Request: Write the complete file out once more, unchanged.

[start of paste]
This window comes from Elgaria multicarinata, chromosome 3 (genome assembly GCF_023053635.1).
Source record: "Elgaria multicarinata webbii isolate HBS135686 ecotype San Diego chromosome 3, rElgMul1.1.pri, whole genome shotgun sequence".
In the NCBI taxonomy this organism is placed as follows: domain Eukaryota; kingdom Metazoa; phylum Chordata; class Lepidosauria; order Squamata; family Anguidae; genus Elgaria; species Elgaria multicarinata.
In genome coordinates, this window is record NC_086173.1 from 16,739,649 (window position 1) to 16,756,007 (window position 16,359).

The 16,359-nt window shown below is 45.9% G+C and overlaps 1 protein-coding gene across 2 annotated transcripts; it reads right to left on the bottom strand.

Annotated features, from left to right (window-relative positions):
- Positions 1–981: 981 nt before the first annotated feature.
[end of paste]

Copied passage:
This window comes from Elgaria multicarinata, chromosome 3 (genome assembly GCF_023053635.1).
Source record: "Elgaria multicarinata webbii isolate HBS135686 ecotype San Diego chromosome 3, rElgMul1.1.pri, whole genome shotgun sequence".
In the NCBI taxonomy this organism is placed as follows: domain Eukaryota; kingdom Metazoa; phylum Chordata; class Lepidosauria; order Squamata; family Anguidae; genus Elgaria; species Elgaria multicarinata.
In genome coordinates, this window is record NC_086173.1 from 16,739,649 (window position 1) to 16,756,007 (window position 16,359).

The 16,359-nt window shown below is 45.9% G+C and overlaps 1 protein-coding gene across 2 annotated transcripts; it reads right to left on the bottom strand.

Annotated features, from left to right (window-relative positions):
- Positions 1–981: 981 nt before the first annotated feature.